Equality and Equity
Goal 5, Gender Equality, is one of the most relevant goals that could benefit from the input of LGBTQ2S+ people. Looking at this goal’s targets (see below), it’s clear that the UN has focused their definition for gender equality on the equality between men and women. However, our understanding of gender expression and gender identity is constantly evolving. Essential to fully understanding gender equality is understanding the concerns of people still on the fringes of equality, especially those who identify as trans or non-binary. What will gender equality between men and women mean to someone who is non-binary?
By not just excluding, but omitting queer people from the discussion, we are omitting generations of lesbian, bisexual, and trans women who have fought to establish not only queer rights, but also women's rights. Generations of queer women have ridden the waves of feminism, and their experiences should count for something. Intersectionality, or the concept that each layer of identity can potentially be affected by different forms of discrimination that intersect with one another, is a factor that needs to be included in any conversation about gender equality. Womanhood is intersectional, and to leave out any of the intersecting identities that women possess devalues the global struggle for gender equality.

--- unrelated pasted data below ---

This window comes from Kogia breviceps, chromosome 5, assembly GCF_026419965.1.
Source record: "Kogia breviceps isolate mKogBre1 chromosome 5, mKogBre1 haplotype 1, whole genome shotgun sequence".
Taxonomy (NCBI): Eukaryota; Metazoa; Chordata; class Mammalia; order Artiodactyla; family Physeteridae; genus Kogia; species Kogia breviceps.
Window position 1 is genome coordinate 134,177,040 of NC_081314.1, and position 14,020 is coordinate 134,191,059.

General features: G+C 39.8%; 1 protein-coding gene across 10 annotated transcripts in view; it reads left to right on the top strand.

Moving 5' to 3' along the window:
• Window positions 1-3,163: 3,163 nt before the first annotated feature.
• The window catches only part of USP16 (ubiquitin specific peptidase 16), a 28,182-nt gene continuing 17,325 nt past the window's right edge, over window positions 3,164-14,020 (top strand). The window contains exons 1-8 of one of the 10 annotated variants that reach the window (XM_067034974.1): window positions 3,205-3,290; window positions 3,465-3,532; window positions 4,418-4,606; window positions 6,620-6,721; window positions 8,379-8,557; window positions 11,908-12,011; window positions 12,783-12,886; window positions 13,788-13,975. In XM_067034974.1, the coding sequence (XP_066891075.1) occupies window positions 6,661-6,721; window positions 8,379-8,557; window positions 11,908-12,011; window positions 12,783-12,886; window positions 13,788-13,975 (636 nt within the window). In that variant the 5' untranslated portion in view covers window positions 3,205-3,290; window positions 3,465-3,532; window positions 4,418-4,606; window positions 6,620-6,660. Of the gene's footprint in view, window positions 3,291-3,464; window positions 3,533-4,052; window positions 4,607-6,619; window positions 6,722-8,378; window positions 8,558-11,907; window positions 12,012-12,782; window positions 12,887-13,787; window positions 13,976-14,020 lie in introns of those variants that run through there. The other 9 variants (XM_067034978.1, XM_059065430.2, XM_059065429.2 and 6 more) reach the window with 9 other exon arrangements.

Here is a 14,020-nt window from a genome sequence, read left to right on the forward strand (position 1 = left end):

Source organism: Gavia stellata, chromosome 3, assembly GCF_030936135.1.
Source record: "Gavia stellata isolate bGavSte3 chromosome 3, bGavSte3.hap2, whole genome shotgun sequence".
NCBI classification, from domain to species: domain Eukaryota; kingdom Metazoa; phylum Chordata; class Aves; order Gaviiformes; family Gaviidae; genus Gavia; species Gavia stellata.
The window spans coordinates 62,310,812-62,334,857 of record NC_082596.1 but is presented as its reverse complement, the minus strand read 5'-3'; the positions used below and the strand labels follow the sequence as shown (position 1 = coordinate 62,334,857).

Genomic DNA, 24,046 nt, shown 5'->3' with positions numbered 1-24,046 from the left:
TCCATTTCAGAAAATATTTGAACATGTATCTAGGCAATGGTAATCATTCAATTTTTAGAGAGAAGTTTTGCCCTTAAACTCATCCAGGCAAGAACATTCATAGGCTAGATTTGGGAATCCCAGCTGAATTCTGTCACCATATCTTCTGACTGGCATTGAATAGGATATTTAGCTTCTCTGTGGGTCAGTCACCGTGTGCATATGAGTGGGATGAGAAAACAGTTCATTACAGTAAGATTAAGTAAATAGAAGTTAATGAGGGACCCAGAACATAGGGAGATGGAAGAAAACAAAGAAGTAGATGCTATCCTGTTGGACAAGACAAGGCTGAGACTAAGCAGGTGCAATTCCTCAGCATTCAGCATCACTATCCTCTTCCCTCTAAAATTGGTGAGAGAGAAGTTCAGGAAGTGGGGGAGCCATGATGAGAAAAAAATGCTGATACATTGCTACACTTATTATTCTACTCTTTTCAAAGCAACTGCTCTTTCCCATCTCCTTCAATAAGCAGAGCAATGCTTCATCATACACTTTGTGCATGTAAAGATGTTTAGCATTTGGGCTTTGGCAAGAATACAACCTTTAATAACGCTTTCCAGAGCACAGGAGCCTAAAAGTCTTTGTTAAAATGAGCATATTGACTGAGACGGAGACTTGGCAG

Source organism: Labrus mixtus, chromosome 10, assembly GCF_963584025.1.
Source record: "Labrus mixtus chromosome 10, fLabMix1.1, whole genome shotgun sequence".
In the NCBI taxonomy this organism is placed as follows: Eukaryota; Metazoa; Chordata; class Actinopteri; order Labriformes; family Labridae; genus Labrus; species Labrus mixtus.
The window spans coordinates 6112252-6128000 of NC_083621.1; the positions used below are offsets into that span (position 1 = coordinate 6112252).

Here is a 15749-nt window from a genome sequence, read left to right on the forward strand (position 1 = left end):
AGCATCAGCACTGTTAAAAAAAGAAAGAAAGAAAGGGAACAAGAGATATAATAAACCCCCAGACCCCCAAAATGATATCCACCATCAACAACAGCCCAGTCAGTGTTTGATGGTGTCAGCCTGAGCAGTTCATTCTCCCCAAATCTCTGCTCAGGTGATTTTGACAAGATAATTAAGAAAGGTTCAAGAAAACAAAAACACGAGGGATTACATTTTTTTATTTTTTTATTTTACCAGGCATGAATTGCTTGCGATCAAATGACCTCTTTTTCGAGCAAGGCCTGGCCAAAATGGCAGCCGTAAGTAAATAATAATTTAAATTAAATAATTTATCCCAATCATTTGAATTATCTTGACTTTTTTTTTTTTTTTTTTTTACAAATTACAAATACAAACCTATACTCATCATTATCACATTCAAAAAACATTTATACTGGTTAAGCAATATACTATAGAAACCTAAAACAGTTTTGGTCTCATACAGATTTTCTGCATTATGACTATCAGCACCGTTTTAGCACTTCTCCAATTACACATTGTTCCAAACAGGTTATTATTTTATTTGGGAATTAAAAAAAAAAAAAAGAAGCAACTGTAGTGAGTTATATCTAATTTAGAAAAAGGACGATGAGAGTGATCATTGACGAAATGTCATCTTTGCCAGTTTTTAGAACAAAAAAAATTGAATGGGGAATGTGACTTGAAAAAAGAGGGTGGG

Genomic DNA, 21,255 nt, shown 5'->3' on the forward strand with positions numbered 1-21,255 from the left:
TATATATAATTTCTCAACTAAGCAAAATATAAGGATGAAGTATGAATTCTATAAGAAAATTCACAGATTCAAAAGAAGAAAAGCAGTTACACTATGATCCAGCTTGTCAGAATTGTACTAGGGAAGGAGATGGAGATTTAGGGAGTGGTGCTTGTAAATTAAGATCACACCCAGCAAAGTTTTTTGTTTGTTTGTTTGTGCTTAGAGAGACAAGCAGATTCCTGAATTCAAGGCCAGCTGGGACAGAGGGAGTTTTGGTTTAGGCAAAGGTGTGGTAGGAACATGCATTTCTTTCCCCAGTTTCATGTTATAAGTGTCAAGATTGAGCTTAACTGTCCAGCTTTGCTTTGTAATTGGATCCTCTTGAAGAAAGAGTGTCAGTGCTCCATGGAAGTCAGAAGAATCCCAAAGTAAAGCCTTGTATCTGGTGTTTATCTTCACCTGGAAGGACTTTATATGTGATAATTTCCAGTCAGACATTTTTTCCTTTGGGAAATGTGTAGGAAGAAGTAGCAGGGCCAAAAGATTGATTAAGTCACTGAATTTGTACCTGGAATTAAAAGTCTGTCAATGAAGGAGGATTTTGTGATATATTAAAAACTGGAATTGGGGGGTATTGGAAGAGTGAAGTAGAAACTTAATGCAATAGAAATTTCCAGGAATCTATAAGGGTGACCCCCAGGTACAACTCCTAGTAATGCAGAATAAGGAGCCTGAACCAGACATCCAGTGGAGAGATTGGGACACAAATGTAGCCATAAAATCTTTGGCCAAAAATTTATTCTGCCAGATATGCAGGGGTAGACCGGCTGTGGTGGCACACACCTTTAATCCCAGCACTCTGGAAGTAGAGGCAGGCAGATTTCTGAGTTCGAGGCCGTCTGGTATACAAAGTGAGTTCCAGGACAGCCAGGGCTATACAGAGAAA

To put it simply, inequality comes from imbalances in power and privilege. Above, I mention intersectionality, and how significant it is to understanding gender equality. But intersectionality is just as important in understanding any aspect of someone's identity and becomes increasingly important as we consider other identity factors like race, ethnicity, religion, sexual and gender orientation/expression, physical and mental ability, and social class.
Health and Well-being
Without a doubt, even in 2019, LGBTQ2S+ people across the world experience lower quality-of-life, even in countries like Canada that have progressive laws protecting queer people. Whether the issue be violence, discrimination, lack of proper or accessible health services, or even the systematic exclusion from quality education, decent work, or community engagement, queer people experience a pile of issues that degrade their health and everyday well-being.
Homelessness and Poverty